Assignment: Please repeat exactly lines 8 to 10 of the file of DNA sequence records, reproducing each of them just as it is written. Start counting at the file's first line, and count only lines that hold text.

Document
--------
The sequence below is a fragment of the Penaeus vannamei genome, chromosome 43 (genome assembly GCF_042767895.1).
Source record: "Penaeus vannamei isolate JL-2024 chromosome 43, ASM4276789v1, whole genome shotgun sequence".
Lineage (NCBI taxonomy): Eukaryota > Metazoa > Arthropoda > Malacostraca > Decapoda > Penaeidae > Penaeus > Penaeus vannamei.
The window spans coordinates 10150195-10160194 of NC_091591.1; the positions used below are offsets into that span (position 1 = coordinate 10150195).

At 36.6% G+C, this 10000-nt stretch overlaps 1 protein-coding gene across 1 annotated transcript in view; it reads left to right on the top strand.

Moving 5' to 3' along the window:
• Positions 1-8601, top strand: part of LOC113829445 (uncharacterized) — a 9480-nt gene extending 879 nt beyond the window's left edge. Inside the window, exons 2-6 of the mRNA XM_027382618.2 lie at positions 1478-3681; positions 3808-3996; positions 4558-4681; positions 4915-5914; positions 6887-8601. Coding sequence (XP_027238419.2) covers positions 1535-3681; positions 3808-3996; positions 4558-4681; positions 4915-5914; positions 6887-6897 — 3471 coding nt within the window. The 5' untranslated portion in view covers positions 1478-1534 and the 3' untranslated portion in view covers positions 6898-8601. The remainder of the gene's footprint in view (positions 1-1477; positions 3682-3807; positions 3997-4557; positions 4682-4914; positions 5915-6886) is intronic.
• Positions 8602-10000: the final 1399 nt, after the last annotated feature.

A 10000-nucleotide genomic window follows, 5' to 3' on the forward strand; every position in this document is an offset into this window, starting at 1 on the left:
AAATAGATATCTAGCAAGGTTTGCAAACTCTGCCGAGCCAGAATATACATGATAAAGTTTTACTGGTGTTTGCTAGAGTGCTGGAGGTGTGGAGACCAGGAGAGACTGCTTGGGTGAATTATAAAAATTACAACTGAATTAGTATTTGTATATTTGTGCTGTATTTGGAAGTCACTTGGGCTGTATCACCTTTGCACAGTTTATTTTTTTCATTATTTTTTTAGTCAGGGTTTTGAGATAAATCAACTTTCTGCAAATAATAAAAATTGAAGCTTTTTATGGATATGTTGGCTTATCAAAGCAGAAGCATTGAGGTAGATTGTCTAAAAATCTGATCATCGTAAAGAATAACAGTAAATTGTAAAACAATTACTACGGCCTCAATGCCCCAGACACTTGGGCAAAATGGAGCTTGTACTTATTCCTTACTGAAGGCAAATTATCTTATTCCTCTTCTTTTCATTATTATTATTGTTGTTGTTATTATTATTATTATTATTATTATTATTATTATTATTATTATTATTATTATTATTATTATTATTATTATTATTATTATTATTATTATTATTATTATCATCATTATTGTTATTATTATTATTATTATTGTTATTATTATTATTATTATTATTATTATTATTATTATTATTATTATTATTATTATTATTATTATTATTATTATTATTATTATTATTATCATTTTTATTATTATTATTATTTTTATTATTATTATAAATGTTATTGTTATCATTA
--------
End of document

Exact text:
• Positions 8602-10000: the final 1399 nt, after the last annotated feature.

A 10000-nucleotide genomic window follows, 5' to 3' on the forward strand; every position in this document is an offset into this window, starting at 1 on the left:
AAATAGATATCTAGCAAGGTTTGCAAACTCTGCCGAGCCAGAATATACATGATAAAGTTTTACTGGTGTTTGCTAGAGTGCTGGAGGTGTGGAGACCAGGAGAGACTGCTTGGGTGAATTATAAAAATTACAACTGAATTAGTATTTGTATATTTGTGCTGTATTTGGAAGTCACTTGGGCTGTATCACCTTTGCACAGTTTATTTTTTTCATTATTTTTTTAGTCAGGGTTTTGAGATAAATCAACTTTCTGCAAATAATAAAAATTGAAGCTTTTTATGGATATGTTGGCTTATCAAAGCAGAAGCATTGAGGTAGATTGTCTAAAAATCTGATCATCGTAAAGAATAACAGTAAATTGTAAAACAATTACTACGGCCTCAATGCCCCAGACACTTGGGCAAAATGGAGCTTGTACTTATTCCTTACTGAAGGCAAATTATCTTATTCCTCTTCTTTTCATTATTATTATTGTTGTTGTTATTATTATTATTATTATTATTATTATTATTATTATTATTATTATTATTATTATTATTATTATTATTATTATTATTATTATTATTATTATTATTATCATCATTATTGTTATTATTATTATTATTATTGTTATTATTATTATTATTATTATTATTATTATTATTATTATTATTATTATTATTATTATTATTATTATTATTATTATTATTATTATTATCATTTTTATTATTATTATTATTTTTATTATTATTATAAATGTTATTGTTATCATTA